09 August 2007

Atheist Version of Pascal's Wager

I saw this on Greta Christina's blog and I thought it was worth sharing with the Unitarian Universalist blog community. It's an Atheist version of Pascal's Wager.

Greta had noticed the Atheist version of Pascal's Wager as an off-hand comment on the Pharyngula ("Evolution, development, and random biological ejaculations from a godless liberal") where they were discussing the blog article on Dilbert creator Scott Adams' blog where he defends Pascal's Wager as a reasonable case for believing in God.
"Any deity this argument (the original Pascal's Wager) applies to is evil. Honestly, E-V-I-L... You might as well take the Atheist's Wager. Do good, then if there's a evil God everybody is still screwed. If there is a good God then you go to heaven, if there is no God then doing good is its own reward."
I mention this because our congregation's Unitarian Universalist Christian Fellowship had a multi-week series on "tough issues" in Christianity with a guest minister from the Shreveport Bible Church offering Pascal's Wager as a serious argument for believing in God.

Even more fun is Scott Adams' next blog article where he addresses the previous blog article about Pascal's Wager:
"Personally, if I were more rational, and less focused on immediate gratification, I would become a moderate, peace-loving Muslim. My reasoning is that Islam has the best chance of becoming the dominant world religion in the future, and therefore probably has God’s backing, if he exists. The Muslim belief that death is sometimes a good thing is a huge advantage in a future where weapons are improving, and the only thing keeping people from using them is fear of death.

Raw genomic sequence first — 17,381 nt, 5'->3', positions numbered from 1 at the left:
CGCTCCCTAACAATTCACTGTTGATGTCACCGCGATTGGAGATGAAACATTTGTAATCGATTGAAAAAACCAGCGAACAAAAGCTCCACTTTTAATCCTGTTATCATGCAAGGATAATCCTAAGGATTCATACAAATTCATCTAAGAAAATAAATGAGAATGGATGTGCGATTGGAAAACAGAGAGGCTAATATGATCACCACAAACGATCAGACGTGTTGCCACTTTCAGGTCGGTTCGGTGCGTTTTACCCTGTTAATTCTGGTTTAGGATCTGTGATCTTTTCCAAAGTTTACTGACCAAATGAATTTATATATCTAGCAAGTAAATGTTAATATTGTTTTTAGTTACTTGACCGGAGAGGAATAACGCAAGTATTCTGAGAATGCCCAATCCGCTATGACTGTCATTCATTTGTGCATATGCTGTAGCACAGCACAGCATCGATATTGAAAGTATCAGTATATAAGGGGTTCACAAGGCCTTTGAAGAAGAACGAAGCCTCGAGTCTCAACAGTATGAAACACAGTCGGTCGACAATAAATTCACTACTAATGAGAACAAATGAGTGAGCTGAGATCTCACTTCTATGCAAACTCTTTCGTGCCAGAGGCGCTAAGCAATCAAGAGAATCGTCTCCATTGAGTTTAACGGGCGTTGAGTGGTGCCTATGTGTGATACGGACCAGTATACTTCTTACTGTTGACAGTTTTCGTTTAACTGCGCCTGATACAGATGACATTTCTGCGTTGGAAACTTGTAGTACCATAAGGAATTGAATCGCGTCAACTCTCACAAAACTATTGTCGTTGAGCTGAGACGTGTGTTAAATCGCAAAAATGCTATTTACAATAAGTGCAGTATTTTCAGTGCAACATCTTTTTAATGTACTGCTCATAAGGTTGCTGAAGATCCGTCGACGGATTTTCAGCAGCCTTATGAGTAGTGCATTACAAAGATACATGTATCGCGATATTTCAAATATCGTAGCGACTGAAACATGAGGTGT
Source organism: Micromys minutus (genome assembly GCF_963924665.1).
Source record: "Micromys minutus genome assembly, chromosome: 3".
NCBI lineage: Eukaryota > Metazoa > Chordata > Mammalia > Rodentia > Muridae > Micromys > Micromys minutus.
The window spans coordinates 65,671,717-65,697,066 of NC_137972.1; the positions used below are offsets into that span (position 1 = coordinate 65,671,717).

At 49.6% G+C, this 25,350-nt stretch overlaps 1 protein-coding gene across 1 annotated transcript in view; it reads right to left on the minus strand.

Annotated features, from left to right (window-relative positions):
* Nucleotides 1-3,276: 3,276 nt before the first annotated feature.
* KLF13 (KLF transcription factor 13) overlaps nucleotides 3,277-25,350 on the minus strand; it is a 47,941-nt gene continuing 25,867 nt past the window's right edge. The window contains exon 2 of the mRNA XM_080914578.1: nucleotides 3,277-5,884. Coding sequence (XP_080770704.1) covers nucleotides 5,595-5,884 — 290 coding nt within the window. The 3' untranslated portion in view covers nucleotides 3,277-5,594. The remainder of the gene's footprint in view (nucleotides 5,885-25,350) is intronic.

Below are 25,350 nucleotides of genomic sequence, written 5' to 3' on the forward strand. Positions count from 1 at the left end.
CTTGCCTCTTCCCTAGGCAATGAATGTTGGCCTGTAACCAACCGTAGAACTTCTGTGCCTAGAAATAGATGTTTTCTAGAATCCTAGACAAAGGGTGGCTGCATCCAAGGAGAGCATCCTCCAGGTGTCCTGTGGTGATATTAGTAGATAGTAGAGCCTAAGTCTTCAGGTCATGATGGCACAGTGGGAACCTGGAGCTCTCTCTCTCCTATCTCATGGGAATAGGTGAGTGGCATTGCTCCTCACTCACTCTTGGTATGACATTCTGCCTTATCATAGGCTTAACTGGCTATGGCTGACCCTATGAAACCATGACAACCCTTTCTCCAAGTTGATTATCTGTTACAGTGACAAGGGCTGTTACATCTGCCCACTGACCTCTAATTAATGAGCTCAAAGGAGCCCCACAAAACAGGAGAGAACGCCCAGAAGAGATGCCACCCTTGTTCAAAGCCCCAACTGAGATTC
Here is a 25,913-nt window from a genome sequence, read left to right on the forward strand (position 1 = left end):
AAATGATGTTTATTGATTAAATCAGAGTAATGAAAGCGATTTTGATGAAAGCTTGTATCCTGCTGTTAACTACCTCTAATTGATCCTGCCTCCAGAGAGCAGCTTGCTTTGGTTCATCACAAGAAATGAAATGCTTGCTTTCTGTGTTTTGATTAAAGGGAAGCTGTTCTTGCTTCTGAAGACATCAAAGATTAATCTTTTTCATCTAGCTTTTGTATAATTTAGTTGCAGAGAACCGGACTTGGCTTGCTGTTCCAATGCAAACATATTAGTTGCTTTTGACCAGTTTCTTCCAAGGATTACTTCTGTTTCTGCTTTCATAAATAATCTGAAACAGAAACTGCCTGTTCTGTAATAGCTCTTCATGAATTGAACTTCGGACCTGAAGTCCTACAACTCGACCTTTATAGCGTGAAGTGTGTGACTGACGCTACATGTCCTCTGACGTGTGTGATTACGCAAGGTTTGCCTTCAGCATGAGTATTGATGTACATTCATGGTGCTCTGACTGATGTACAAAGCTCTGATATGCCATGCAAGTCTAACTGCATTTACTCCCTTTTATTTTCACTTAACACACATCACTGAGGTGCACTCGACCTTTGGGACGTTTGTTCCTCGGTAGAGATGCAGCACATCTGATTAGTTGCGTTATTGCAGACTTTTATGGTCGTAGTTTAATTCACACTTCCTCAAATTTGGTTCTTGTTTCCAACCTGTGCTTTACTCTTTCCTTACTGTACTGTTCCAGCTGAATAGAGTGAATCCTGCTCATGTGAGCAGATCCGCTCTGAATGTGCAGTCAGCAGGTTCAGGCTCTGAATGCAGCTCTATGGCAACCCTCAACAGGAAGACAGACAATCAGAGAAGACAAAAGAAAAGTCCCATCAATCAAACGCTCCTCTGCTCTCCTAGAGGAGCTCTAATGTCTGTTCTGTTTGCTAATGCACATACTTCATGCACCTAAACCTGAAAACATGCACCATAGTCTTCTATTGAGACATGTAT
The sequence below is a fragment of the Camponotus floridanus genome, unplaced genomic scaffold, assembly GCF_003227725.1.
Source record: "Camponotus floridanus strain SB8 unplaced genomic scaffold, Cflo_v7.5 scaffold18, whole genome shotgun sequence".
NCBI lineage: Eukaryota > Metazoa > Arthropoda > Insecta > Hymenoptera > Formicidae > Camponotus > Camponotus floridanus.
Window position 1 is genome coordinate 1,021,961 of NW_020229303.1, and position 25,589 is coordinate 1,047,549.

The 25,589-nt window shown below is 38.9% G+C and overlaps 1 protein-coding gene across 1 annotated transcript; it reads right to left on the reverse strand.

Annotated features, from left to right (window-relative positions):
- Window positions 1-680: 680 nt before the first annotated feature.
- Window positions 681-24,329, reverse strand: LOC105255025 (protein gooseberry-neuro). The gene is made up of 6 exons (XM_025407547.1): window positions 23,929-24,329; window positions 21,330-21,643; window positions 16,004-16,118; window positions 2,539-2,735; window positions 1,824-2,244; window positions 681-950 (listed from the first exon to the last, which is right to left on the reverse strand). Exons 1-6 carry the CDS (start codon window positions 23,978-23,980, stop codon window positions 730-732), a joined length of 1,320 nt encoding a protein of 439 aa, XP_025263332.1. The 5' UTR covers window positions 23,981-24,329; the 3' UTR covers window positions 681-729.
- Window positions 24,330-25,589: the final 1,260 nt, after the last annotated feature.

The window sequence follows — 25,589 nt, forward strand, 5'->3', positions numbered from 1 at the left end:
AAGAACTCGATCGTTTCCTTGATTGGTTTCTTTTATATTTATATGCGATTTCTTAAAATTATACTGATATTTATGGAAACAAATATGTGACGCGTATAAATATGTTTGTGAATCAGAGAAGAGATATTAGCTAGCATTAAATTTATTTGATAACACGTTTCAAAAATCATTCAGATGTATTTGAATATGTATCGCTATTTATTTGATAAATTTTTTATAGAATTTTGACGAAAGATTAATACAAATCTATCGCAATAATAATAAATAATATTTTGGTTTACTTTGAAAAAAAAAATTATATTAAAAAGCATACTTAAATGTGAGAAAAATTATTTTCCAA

If you believe God exists, the smart money says he’s backing the team with the best strategy and long term viability. Based on what I see today, I’m betting on Islam being the only religion in a thousand years. Once you can build your own nuke from stuff you buy online, don’t be betting on the Buddhists."
And I guess this pretty much illustrates the practical limits of using probability and game theory strategies to discern theological truth.

1 comment:

hafidha sofia said...

Wow. Just wow! Scott Adams is :::Pyscho music::: scary.